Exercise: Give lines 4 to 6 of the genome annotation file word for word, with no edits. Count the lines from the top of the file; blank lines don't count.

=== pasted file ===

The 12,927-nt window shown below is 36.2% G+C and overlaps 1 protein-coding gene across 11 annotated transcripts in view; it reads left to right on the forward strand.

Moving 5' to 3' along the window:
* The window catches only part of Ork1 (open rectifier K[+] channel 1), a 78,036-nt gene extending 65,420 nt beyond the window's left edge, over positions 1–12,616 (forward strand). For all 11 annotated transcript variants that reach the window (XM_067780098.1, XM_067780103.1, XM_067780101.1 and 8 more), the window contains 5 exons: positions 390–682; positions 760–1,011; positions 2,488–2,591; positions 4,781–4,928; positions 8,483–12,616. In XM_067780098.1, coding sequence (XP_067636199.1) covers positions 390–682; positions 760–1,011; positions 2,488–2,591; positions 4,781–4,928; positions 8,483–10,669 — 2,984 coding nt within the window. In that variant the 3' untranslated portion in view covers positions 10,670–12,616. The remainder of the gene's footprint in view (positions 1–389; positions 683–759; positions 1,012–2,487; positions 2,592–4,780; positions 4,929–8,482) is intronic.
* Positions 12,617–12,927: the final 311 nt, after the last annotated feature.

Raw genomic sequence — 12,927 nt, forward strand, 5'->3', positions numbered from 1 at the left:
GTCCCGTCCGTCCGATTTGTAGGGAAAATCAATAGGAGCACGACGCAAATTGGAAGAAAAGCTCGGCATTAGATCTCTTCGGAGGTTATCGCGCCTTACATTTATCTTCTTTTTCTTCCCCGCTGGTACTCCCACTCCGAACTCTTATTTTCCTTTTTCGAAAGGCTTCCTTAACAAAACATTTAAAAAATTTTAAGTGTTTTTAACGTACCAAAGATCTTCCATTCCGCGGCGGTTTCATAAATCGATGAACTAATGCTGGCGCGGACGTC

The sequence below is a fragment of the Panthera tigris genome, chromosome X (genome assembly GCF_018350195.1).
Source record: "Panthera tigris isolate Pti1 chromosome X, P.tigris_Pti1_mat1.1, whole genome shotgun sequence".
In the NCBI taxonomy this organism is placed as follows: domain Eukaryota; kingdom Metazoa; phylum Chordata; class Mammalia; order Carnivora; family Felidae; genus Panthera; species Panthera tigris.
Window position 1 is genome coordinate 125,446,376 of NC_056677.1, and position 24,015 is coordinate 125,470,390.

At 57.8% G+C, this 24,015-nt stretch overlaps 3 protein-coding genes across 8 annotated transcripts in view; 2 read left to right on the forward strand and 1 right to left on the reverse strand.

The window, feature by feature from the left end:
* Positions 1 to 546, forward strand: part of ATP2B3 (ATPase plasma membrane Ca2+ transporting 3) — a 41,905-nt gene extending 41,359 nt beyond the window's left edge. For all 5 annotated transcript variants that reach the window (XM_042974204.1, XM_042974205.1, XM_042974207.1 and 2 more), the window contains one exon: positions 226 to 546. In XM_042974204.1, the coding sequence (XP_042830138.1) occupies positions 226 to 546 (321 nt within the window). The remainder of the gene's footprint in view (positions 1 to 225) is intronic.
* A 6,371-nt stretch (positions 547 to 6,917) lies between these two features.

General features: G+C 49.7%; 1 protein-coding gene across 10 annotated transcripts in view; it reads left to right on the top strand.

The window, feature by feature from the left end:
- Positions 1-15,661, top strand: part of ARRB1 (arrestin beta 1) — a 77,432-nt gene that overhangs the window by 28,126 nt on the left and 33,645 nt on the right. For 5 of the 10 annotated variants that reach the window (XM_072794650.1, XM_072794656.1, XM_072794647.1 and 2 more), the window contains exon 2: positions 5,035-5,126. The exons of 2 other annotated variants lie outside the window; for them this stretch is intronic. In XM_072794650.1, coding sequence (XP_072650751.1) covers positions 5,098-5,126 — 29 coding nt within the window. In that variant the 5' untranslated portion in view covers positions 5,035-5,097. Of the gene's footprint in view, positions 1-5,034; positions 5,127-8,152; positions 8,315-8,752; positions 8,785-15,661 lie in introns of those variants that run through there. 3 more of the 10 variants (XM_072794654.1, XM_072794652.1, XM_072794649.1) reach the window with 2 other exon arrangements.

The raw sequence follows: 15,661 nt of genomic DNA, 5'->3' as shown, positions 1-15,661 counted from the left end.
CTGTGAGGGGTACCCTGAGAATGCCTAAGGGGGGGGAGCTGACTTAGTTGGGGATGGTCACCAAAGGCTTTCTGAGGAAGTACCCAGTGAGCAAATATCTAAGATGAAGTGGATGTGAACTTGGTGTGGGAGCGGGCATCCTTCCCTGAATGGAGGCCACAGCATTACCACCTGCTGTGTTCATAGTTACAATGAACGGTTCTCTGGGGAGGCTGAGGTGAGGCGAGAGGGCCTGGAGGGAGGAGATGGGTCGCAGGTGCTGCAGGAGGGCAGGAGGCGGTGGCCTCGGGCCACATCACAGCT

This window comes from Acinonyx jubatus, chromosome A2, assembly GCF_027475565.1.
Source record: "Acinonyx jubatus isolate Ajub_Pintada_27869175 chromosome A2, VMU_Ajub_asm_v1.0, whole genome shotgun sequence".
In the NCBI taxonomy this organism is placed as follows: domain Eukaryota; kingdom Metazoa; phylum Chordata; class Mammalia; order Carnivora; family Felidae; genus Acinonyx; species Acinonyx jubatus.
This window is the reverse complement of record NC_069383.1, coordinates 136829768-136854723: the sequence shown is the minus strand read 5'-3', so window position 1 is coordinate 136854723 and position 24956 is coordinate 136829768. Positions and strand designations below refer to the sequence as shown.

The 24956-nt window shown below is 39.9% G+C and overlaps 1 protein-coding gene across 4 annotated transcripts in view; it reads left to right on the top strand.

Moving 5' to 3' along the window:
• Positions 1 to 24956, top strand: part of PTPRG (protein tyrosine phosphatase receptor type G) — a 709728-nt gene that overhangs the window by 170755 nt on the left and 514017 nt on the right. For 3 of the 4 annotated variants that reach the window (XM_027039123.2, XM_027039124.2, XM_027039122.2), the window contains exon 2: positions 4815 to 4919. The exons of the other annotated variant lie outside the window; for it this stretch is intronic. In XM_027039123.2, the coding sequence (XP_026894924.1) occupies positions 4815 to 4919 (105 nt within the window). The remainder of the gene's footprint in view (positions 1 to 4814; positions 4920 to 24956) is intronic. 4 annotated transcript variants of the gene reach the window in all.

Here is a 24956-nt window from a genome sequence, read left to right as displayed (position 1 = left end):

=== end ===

* Positions 12,617–12,927: the final 311 nt, after the last annotated feature.

Raw genomic sequence — 12,927 nt, forward strand, 5'->3', positions numbered from 1 at the left:
GTCCCGTCCGTCCGATTTGTAGGGAAAATCAATAGGAGCACGACGCAAATTGGAAGAAAAGCTCGGCATTAGATCTCTTCGGAGGTTATCGCGCCTTACATTTATCTTCTTTTTCTTCCCCGCTGGTACTCCCACTCCGAACTCTTATTTTCCTTTTTCGAAAGGCTTCCTTAACAAAACATTTAAAAAATTTTAAGTGTTTTTAACGTACCAAAGATCTTCCATTCCGCGGCGGTTTCATAAATCGATGAACTAATGCTGGCGCGGACGTC